Posted October 21, 2013
Steve Jensen discovered a 20,000 barrel oil spill on his 1,800 acre wheat farm in Tioga, North Dakota, the largest oil spill on U.S. soil, according to a Fox News article available here
Jensen, who found the leak on September 29, said that the oil was gushing from a “perfectly round, quarter-inch hole with “about 100 pounds pressure.”  Most of the spilled oil was underground, but Jensen said he “could see the oil bubbling 6 inches high on his land while he was out harvesting durum wheat.”  Before it was plugged, an estimated 26,600 barrels of crude oil, enough to fill three Olympic-size swimming pools, leaked on his property.  
The spill came from a 20-year-old pipeline owned by a San Antonio-based company, Tesoro Logistics.  The pipeline runs from the Bakken formation, under Jensen’s farm, carrying oil 45 miles north to a rail facility.
Tesaro said it will repair and replace a 200-foot section of the tube, and once “extracted, a portion of the pipeline will be sent to an independent lab for analysis,” according Tesoro spokeswoman Megan Arrendondo.
Jensen said, “I’m not going to be able to farm that land for a few years and they’ll be compensation for sure…We’re looking at a two to three-year clean up.” 
Officials claim no water was contaminated and no wildlife was hurt, but environmental groups are skeptical.  Jensen said that the area hit “isn’t home to much wildlife,” noting that the spill is “pretty detrimental to any living organism that in the ground.”  He also said that any grain within a half mile of the spill would not be sold for consumption.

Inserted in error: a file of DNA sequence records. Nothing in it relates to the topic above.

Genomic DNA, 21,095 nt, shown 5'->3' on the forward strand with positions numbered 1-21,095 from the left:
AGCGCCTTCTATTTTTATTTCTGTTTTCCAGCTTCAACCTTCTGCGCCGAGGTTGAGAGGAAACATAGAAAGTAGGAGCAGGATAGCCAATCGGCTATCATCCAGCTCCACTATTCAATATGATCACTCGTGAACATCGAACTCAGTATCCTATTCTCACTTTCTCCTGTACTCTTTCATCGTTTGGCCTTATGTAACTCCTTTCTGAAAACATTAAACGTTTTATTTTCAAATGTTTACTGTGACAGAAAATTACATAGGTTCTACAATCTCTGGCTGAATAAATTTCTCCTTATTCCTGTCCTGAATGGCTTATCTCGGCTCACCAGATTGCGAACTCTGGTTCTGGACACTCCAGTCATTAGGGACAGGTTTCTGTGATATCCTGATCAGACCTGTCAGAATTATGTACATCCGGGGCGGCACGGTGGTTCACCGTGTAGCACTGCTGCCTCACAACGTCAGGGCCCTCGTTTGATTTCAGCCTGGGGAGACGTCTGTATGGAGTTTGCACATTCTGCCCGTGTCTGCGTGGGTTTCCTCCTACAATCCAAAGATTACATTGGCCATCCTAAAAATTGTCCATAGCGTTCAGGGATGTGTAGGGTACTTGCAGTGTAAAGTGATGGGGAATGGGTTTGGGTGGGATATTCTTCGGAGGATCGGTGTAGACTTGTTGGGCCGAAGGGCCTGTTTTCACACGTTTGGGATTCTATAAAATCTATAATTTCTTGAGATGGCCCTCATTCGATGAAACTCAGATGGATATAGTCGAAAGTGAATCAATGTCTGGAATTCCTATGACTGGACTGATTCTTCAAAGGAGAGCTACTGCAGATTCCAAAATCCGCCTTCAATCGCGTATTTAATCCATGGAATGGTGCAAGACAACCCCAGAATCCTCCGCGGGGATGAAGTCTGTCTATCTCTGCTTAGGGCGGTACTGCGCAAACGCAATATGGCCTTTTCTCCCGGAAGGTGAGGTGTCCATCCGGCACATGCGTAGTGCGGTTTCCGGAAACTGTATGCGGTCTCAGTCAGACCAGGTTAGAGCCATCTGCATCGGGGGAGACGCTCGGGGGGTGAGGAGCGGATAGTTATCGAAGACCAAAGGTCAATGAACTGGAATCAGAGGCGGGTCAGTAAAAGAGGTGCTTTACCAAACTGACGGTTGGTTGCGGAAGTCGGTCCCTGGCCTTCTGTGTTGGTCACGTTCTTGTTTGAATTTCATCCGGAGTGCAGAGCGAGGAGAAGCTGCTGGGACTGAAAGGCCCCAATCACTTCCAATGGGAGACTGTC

North Dakota officials are trying to determine if Tesoro knew about potential problems with the pipeline, including one deemed “serious,” according to an article by the Associated Press available here.
Dave Glatt, Chief of the state Department of Health’s environmental health section said that regulators want to know more about inspections conducted before the spill.  “We have heard they may have found some anomalies in the metal, but not necessarily holes.” 
In a statement to the Associated Press, Tesoro said it “inspected the pipeline about two weeks before the spill was reported using a robotic device called a ‘smart pig’ that travels through a pipeline to search for corrosion and other problems.”
Purdue University engineering professor Steve Werley said that Tesoro’s calculation of how much oil spilled is “at best, a guess.”  Werley said, “Both the environmental impact and the liability of the company are directly related to the precise amount of the release…That is why it is critical to know.”


For more information on environmental law, please visit the National Agricultural Law Center’s website here.